Forest Service plan for ’14er fees’ not popular

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An aerial view of the South Colony Basin in the Sangre de Cristos, where the Forest Service floated a plan to charge fees for hiking.

Local governments ask feds to rethink proposal for South Colony Basin in the Sangre de Cristos

By Summit Voice

SUMMIT COUNTY — A U.S. Forest Service plan to charge for access to public lands at the popular Colony Basin trailhead in the Sangre de Cristos has garnered a luke warm response at best on from county governments. Both Custer County, on the east side of the Sangre de Cristo, and Saguache County, on the west side, have asked the Forest Service to reconsider the proposal.

Last spring, the Forest Service floated a plan to charge between $10 and $20 for day hikers and backpackers to help pay for trail work and restoration of damaged alpine tundra. Tthe proposal was only aimed at summer users. See the Forest Service documents on the plan here.

“Relying on recreation use fees appears to be the best option for providing future high quality backcountry experiences and protecting the natural environment in South Colony Basin,” Forest Service ranger Paul Crespin wrote in a May 12 letter announcing the proposal.

While the agency claims it needs the money to help manage the area, groups opposed to the fees say the plan a first step toward widespread hiking fees on fourteeners. A better option would be to adopt a free first-come, first-serve permit system, according to the Western Slope No-Fee Coalition.

The Durango-based group publicized the Forest Service proposal and apparently helped galvanize some public opposition. Subsequently, county commissioners from both sides of the mountains sent letters to the agency, asking for more collaboration with local stakeholders.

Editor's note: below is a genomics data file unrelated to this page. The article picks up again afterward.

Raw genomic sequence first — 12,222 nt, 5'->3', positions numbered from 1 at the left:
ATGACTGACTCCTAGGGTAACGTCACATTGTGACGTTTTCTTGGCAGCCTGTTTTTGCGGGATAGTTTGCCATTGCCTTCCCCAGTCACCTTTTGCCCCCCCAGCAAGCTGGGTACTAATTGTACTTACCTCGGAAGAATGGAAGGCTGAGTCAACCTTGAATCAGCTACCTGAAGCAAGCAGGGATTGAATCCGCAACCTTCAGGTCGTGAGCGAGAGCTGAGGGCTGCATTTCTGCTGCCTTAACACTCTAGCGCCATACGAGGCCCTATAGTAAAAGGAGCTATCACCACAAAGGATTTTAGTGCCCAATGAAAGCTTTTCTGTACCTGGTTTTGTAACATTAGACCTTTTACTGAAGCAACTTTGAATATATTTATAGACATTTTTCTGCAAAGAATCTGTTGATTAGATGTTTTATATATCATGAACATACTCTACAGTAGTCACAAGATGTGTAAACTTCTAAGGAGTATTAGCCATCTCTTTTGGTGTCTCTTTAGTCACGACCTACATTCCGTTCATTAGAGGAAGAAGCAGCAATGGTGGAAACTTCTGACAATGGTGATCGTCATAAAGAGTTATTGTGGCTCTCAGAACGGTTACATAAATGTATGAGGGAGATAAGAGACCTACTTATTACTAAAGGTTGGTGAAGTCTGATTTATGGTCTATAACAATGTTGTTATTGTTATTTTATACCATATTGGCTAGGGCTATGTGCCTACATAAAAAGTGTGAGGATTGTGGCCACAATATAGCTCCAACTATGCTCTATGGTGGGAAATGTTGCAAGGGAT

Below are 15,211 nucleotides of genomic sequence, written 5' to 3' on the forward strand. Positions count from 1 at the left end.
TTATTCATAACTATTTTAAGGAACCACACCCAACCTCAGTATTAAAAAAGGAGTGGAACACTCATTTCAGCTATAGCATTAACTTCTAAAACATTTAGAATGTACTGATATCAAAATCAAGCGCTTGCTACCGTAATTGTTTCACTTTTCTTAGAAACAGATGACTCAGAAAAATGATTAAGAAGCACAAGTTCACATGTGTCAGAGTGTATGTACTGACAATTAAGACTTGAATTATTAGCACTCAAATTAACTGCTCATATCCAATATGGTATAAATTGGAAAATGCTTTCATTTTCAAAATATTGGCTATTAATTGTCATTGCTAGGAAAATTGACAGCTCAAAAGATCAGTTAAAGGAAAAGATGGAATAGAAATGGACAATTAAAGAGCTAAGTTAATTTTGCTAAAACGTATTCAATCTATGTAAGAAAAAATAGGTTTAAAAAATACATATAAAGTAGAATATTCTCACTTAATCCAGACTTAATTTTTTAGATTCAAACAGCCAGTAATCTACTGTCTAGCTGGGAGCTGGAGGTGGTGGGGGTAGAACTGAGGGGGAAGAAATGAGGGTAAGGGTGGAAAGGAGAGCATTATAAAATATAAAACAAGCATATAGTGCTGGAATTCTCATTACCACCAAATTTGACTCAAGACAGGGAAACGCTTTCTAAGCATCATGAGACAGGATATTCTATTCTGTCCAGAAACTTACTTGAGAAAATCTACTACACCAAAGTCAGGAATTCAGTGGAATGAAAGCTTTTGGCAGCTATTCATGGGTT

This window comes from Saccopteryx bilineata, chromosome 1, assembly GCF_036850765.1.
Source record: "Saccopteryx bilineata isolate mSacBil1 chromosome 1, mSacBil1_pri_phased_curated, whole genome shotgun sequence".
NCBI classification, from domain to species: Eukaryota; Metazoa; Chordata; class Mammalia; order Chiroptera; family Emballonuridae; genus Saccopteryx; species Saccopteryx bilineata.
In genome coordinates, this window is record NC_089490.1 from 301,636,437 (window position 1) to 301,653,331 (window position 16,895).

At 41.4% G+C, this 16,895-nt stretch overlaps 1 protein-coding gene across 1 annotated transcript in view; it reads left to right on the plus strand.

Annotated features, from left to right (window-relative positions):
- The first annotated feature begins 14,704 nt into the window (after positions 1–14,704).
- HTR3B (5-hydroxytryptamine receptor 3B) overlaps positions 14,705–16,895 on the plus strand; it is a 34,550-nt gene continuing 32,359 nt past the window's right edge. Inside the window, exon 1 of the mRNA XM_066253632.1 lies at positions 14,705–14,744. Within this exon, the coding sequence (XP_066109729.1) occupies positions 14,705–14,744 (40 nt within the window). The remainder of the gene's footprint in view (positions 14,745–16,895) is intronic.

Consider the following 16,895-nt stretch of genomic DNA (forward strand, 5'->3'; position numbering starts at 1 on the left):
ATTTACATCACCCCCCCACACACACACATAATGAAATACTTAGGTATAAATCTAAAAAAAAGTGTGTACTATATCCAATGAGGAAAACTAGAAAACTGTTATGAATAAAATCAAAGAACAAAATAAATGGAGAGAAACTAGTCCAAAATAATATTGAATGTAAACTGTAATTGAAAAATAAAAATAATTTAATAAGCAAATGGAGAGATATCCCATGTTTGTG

The Custer County commissioners asked the Forest Service to hold additional public hearings on the plan, and Saguache County expressed concerns about general access issues on the west side of the Sangres, where increasing use has resulted in more trespassing on private lands.

“The fee proposal would need to be approved by a statewide advisory committee that is obligated to confirm that it has general public support,” said Western Slope No-Fee Coalition president Kitty Benzar, adding that the proposal generated significant public opposition. “With both of the affected counties declining to give their support, the Forest Service has little likelihood of getting committee approval. There are better and more equitable ways to manage heavy use and I hope, now that access fees are off the table, that the Forest will be more open to those alternatives.”

Fee opponents have expressed concern that the South Colony Basin fee would be just the first of many access fees for Colorado’s “fourteeners,” which are among the State’s most popular destinations for hikers and climbers. Their objections include the displacement of use into less-visited, more pristine areas, the disproportionate impact on lower-income visitors, and prohibitions in federal law against fees solely for parking or for hiking through federal land where there are no developed facilities.

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One Response

  1. It amazing me that the ski industry makes billions off Public Federal Land yet none of that money can be used to supplement plans like this?

    I think it is time the public calls on leased federal lands be leased at a “apprpriate rate”. It just sickens me that stock owners are getting rich off the use of public lands while the “little guy” is going to have to pay $10 or $20 bucks to hike on land that has been designated “public”

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